Home Evacuation Plan

Plan Your Escape!

Have you practiced your fire escape plan lately? If a fire breaks out in your home, you may have only a few minutes to get out safely once the smoke alarm sounds. Everyone needs to know what to do and where to go if there is a fire. It’s too late to start developing a home fire escape plan when fire strikes. Everyone in the home needs to be prepared in advance so that they can snap into action when the smoke alarm sounds. Smoke alarms provide the minutes needed to escape a fire safely. Home fire escape planning and practice ensure that everyone knows how to use that time effectively.

Make sure that you practice your home fire escape drill at least twice a year. Everyone in your home needs to know how to get low and go under smoke, in case they need to escape through smoke. If the smoke alarm sounds, get outside of the home and stay outside, and then alert the fire department to any people or pets that may still be trapped inside.

According to a National Fire Protection Association survey, only one of every three American households (32%) have actually developed and practiced a home fire escape plan. One-third thought they would have at least six minutes before a fire in their home would become life-threatening. In reality, the time available is often less. Only 8% of U.S. households said their first thought on hearing a smoke alarm would be to get out. 

Action Steps You Can Take:

ESCAPE PLAN CHECKLIST
  • I have made a map of our home indicating all windows and doors that can be used to get outside if the smoke alarm sounds.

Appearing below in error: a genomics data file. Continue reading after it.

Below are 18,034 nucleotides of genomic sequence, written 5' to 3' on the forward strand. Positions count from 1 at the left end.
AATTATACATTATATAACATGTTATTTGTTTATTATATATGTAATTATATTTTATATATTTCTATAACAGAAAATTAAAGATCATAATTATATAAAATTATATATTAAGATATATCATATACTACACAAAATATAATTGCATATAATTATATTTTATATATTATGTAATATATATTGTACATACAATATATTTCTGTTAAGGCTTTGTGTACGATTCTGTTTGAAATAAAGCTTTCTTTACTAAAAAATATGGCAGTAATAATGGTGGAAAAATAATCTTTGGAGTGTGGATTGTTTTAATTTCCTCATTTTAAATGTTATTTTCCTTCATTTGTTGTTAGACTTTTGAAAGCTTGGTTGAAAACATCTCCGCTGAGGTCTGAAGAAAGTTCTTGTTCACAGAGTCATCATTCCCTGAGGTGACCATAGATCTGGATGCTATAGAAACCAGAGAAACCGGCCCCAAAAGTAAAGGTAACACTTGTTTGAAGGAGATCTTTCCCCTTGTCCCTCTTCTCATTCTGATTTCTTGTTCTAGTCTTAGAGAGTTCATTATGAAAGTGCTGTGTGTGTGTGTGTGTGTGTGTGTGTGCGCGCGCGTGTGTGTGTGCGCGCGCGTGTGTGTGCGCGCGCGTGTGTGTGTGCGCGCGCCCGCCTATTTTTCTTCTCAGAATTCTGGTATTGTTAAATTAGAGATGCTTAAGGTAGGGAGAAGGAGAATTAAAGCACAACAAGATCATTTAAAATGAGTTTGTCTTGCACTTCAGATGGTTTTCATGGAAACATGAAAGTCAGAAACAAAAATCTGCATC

• All members of my household have walked through the home with me to identify two ways out of each room.
  • The home fire escape plan includes two ways out of every room in the home (usually a door and a window).
  • All ways out of each room and the home are clear, free of clutter, and can be opened easily.
  • Security bars on doors and windows have a quick-release device so they can be used to get outside in case of a fire.
  • There is a meeting place (a tree, neighbor’s home, street light) outside in front of our home where everyone knows to meet upon exiting.
  • Our house number can be clearly seen from the street.
  • Our plan includes the local emergency telephone number (or 9-1-1) to be contacted immediately upon leaving the home.
  • There are working smoke alarms in all required locations throughout our home; there’s at least one on every level of the home (including the basement), inside all bedrooms, and outside each sleeping area.
  • We all know what the smoke alarm sounds like and what to do when we hear it.

*Source National Fire Protection Association

You can download and print this Home Evacuation Plan flyer.